|Nevertheless, what marked him out was his ability to create moments that took the breath away. One such was at the wet Silverstone International Trophy in 1969. Rindt was making up ground after being delayed by an earlier engine problem, which then cleared. Heading on one lap into Stowe Corner – then a super-fast bend that tested the very best – Rindt was closing on Piers Courage and Jacky Ickx, who themselves were coming up to lap Pedro Rodriguez and Graham Hill. When they turned into the corner, Rindt was at the back of the five cars; when they came out, he was at the front. It was, say those who were there, one of those moments that make you doubt what you have seen.The British Grand Prix that year, also at Silverstone, was another highlight. Rindt and Jackie Stewart staged one of the greatest races there has ever been. Swapping places for lap after lap, sometimes several times a lap, they disputed the lead, running at record speeds despite the intensity of their duel. Only when Rindt’s Lotus ran into problems did the battle break up. “It was a fantastic battle,” Stewart remembers, “yet full of good humour. Occasionally we’d go through Becketts or somewhere side by side, neither of us willing to give way, yet taking care always to give the other fellow room. And we’d come out of the corner and look across at each other.”Rindt forged his reputation against the likes of Stewart, Clark and Hill in Formula 2, in an era when F1 drivers also raced in the lower category. After 4 seasons racing uncompetitive machinery, Rindt’s fortunes changed when he joined Lotus in 1969. He moved there because he wanted a winning car but it was not an easy decision, for he did not trust the integrity of the designs of the legendary team boss Colin Chapman. There was no doubt about the speed of Chapman’s cars – but it was a speed based often on paring things to the bone, and as a result they tended to break a lot as well.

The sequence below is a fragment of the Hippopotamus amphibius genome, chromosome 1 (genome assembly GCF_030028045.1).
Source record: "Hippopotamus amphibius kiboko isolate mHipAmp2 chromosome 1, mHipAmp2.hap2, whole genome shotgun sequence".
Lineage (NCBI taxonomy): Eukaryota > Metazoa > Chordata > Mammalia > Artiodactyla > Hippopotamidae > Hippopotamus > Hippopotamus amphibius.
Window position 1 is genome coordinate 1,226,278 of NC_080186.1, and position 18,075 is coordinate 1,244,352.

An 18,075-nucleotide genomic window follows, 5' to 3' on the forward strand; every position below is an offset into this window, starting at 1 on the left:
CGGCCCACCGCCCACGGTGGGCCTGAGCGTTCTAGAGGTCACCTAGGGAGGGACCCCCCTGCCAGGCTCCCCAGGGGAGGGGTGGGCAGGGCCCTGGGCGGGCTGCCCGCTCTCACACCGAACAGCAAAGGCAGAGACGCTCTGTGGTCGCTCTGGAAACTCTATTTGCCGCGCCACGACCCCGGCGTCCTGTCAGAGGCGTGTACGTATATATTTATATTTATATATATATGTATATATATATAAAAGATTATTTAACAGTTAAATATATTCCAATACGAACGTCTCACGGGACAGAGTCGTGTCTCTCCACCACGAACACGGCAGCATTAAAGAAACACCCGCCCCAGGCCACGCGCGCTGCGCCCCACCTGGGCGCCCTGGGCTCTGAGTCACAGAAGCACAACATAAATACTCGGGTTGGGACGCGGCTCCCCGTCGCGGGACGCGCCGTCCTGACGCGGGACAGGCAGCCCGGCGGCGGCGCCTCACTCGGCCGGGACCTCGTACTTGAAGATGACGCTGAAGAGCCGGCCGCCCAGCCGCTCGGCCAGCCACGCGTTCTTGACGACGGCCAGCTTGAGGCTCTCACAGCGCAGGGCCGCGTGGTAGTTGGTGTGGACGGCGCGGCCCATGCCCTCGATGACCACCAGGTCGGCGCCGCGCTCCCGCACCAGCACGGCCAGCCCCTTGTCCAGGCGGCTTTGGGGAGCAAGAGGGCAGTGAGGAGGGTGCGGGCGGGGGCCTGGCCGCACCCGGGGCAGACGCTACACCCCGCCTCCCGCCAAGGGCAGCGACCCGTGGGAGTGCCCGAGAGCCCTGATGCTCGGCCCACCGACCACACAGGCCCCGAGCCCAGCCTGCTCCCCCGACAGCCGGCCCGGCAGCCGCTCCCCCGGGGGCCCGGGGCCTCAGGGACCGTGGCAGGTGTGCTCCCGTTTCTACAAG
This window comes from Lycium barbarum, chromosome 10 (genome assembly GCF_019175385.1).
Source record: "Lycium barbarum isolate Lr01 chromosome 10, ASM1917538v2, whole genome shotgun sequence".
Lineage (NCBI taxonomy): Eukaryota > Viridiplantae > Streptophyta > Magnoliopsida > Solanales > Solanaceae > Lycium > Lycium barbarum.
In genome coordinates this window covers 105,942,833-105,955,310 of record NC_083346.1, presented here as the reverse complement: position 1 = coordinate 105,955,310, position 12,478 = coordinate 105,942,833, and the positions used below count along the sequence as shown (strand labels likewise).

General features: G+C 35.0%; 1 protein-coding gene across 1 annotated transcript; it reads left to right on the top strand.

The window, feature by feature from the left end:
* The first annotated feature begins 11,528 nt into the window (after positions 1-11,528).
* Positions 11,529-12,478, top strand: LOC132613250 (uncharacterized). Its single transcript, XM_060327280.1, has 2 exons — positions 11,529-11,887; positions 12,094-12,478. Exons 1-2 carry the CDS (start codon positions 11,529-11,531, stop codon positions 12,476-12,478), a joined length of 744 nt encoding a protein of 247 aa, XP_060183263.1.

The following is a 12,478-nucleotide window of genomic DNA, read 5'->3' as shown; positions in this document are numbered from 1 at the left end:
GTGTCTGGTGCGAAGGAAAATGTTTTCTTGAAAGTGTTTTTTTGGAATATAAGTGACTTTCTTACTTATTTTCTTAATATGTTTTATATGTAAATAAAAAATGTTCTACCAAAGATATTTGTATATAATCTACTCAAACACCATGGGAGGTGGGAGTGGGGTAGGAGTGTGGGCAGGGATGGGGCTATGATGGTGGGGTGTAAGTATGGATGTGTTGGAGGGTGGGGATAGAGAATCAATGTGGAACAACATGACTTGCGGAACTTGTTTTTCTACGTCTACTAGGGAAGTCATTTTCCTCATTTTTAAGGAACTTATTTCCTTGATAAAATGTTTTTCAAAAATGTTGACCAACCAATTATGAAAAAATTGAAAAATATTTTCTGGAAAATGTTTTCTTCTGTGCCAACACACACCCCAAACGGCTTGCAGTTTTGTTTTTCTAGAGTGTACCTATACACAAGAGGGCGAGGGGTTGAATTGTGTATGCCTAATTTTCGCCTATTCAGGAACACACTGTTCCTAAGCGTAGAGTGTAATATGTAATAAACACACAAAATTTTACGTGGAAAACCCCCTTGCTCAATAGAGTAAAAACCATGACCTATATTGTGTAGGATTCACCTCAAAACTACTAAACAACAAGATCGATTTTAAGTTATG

Rindt was effectively a replacement for Clark, the greatest driver of the era, who had been killed in a Lotus in a Formula 2 race at Hockenheim the year before Rindt joined the team. Chapman had been very close to Clark, but he always had a frosty relationship with Rindt. This was not helped in their first season together when the notorious high rear wing failed on Rindt’s car during the Spanish Grand Prix on the fast Montjuic Park circuit in Barcelona. He was lucky to escape serious injury when his car overturned after hitting the wreckage of team-mate Hill’s car, which had earlier suffered the same failure in exactly the same place.
Likewise, in 1970, Rindt initially distrusted Chapman’s new Lotus 72, and it was in the older 49 that he took his first win that season – chasing down Jack Brabham in the closing laps of Monaco in stunning style and pressuring the veteran Australian into crashing at the last corner of the last lap.
Eventually, Rindt came to accept the Lotus 72 and, after a run of four wins, that summer he arrived at the Italian GP on the brink of the world title. But again there was a dispute with Chapman. Rindt had wanted to race the Lotus 49 at Monza, thinking it would be better suited to the fast track, then without the chicanes of its modern format. But when he got there, there were three 72s, and Chapman told him to get on with it. There was further controversy when Chapman took off the car’s wings in the pursuit of straight-line speed. In that specification the car was very difficult to drive, to the point that it completely spooked third driver John Miles. Then, in Saturday practice, Rindt’s car veered suddenly left approaching the Parabolica, one of the fastest parts of the track, and crashed into the wall, probably because of a rear suspension failure. Rindt, not wearing a crotch strap, ‘submarined’ in the cockpit and suffered throat injuries caused by his seat-belt buckle, from which he died. Apparently earlier Rindt had told his wife Nina that he would retire once he had won the World Championship……